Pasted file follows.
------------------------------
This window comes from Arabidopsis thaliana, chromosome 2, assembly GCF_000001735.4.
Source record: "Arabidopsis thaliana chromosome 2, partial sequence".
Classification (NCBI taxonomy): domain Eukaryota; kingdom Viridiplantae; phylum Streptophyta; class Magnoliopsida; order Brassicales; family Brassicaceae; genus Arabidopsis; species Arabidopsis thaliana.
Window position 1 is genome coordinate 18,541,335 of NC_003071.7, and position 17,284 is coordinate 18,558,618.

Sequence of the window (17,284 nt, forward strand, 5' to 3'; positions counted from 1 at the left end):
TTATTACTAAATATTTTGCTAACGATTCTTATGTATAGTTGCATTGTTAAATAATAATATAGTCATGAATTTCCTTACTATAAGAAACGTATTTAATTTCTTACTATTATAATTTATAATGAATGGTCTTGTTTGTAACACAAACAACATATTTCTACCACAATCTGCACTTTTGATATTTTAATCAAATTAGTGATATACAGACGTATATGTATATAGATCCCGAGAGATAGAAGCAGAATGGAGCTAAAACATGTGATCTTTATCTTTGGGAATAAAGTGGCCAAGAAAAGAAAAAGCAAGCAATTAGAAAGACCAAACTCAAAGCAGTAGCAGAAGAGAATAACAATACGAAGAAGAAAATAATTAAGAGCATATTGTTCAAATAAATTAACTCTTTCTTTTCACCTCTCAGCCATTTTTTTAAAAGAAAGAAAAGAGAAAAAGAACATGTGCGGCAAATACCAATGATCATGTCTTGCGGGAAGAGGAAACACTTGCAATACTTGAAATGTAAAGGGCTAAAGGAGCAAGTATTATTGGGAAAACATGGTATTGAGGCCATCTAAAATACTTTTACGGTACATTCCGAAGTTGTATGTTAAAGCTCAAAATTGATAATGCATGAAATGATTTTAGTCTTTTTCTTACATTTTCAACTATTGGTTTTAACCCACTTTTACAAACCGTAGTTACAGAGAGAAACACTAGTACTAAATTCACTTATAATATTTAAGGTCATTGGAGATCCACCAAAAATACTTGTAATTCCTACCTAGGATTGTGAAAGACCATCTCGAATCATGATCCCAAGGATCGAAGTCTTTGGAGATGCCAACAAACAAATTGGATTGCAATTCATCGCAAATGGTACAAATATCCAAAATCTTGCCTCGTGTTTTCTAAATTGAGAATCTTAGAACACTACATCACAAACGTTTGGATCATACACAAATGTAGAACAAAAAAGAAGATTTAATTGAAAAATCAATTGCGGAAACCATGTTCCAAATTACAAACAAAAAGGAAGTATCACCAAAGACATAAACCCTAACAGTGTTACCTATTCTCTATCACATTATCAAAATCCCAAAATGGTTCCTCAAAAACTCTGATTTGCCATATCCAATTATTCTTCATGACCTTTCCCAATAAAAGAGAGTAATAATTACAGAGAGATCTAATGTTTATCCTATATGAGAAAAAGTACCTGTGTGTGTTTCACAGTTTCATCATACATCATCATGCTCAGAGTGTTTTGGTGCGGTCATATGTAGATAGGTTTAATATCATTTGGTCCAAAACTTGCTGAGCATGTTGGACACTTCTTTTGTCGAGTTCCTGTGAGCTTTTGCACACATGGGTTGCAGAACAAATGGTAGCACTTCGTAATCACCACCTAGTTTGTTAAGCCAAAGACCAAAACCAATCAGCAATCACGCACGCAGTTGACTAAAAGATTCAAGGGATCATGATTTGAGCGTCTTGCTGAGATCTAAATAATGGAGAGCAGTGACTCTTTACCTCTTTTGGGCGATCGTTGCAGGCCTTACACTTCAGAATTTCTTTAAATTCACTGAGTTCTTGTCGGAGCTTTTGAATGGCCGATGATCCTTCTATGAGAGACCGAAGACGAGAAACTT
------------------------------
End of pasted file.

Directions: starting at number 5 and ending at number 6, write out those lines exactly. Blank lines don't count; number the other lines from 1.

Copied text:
Sequence of the window (17,284 nt, forward strand, 5' to 3'; positions counted from 1 at the left end):
TTATTACTAAATATTTTGCTAACGATTCTTATGTATAGTTGCATTGTTAAATAATAATATAGTCATGAATTTCCTTACTATAAGAAACGTATTTAATTTCTTACTATTATAATTTATAATGAATGGTCTTGTTTGTAACACAAACAACATATTTCTACCACAATCTGCACTTTTGATATTTTAATCAAATTAGTGATATACAGACGTATATGTATATAGATCCCGAGAGATAGAAGCAGAATGGAGCTAAAACATGTGATCTTTATCTTTGGGAATAAAGTGGCCAAGAAAAGAAAAAGCAAGCAATTAGAAAGACCAAACTCAAAGCAGTAGCAGAAGAGAATAACAATACGAAGAAGAAAATAATTAAGAGCATATTGTTCAAATAAATTAACTCTTTCTTTTCACCTCTCAGCCATTTTTTTAAAAGAAAGAAAAGAGAAAAAGAACATGTGCGGCAAATACCAATGATCATGTCTTGCGGGAAGAGGAAACACTTGCAATACTTGAAATGTAAAGGGCTAAAGGAGCAAGTATTATTGGGAAAACATGGTATTGAGGCCATCTAAAATACTTTTACGGTACATTCCGAAGTTGTATGTTAAAGCTCAAAATTGATAATGCATGAAATGATTTTAGTCTTTTTCTTACATTTTCAACTATTGGTTTTAACCCACTTTTACAAACCGTAGTTACAGAGAGAAACACTAGTACTAAATTCACTTATAATATTTAAGGTCATTGGAGATCCACCAAAAATACTTGTAATTCCTACCTAGGATTGTGAAAGACCATCTCGAATCATGATCCCAAGGATCGAAGTCTTTGGAGATGCCAACAAACAAATTGGATTGCAATTCATCGCAAATGGTACAAATATCCAAAATCTTGCCTCGTGTTTTCTAAATTGAGAATCTTAGAACACTACATCACAAACGTTTGGATCATACACAAATGTAGAACAAAAAAGAAGATTTAATTGAAAAATCAATTGCGGAAACCATGTTCCAAATTACAAACAAAAAGGAAGTATCACCAAAGACATAAACCCTAACAGTGTTACCTATTCTCTATCACATTATCAAAATCCCAAAATGGTTCCTCAAAAACTCTGATTTGCCATATCCAATTATTCTTCATGACCTTTCCCAATAAAAGAGAGTAATAATTACAGAGAGATCTAATGTTTATCCTATATGAGAAAAAGTACCTGTGTGTGTTTCACAGTTTCATCATACATCATCATGCTCAGAGTGTTTTGGTGCGGTCATATGTAGATAGGTTTAATATCATTTGGTCCAAAACTTGCTGAGCATGTTGGACACTTCTTTTGTCGAGTTCCTGTGAGCTTTTGCACACATGGGTTGCAGAACAAATGGTAGCACTTCGTAATCACCACCTAGTTTGTTAAGCCAAAGACCAAAACCAATCAGCAATCACGCACGCAGTTGACTAAAAGATTCAAGGGATCATGATTTGAGCGTCTTGCTGAGATCTAAATAATGGAGAGCAGTGACTCTTTACCTCTTTTGGGCGATCGTTGCAGGCCTTACACTTCAGAATTTCTTTAAATTCACTGAGTTCTTGTCGGAGCTTTTGAATGGCCGATGATCCTTCTATGAGAGACCGAAGACGAGAAACTT